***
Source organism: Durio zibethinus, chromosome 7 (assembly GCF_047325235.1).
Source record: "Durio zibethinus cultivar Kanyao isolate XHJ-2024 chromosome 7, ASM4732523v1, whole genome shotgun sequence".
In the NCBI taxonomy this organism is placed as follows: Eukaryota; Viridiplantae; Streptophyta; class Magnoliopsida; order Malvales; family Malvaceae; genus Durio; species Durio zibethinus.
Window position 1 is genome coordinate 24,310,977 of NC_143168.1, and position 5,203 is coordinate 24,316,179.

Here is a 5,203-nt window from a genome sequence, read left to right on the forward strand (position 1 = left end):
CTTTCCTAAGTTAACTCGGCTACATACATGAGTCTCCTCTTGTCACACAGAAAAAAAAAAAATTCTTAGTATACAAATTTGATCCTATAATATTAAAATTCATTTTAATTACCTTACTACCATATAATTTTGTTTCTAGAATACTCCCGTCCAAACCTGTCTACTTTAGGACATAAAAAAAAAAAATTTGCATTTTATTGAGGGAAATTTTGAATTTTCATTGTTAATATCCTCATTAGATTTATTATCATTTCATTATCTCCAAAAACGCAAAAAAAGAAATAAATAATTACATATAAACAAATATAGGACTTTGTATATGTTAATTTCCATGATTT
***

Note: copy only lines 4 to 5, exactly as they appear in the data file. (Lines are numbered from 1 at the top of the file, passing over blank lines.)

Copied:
Window position 1 is genome coordinate 24,310,977 of NC_143168.1, and position 5,203 is coordinate 24,316,179.

Here is a 5,203-nt window from a genome sequence, read left to right on the forward strand (position 1 = left end):